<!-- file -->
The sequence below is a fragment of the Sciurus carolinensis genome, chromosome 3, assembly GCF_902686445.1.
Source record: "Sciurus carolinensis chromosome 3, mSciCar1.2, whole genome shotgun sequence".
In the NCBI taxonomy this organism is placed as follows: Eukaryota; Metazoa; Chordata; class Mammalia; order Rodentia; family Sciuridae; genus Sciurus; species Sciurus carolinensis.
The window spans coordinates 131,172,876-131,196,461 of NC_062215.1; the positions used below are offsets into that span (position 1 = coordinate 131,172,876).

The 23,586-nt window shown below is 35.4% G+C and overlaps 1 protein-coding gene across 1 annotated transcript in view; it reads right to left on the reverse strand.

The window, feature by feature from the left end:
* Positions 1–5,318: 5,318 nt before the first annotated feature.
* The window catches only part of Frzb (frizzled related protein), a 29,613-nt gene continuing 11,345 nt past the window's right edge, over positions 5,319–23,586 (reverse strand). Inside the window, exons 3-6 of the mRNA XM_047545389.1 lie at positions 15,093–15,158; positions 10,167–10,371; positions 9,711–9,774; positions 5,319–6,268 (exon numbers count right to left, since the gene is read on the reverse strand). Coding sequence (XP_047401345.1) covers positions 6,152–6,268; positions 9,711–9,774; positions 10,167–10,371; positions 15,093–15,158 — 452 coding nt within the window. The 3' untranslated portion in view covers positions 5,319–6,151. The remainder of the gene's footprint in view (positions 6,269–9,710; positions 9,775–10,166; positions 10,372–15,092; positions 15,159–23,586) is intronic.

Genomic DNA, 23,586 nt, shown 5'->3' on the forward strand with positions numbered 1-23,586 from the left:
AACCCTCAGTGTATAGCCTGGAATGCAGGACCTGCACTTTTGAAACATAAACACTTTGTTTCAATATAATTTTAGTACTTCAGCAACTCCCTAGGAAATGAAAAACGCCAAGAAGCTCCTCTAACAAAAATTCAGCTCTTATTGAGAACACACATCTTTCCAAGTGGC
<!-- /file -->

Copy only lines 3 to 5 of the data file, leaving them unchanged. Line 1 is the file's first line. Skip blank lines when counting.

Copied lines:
In the NCBI taxonomy this organism is placed as follows: Eukaryota; Metazoa; Chordata; class Mammalia; order Rodentia; family Sciuridae; genus Sciurus; species Sciurus carolinensis.
The window spans coordinates 131,172,876-131,196,461 of NC_062215.1; the positions used below are offsets into that span (position 1 = coordinate 131,172,876).

The 23,586-nt window shown below is 35.4% G+C and overlaps 1 protein-coding gene across 1 annotated transcript in view; it reads right to left on the reverse strand.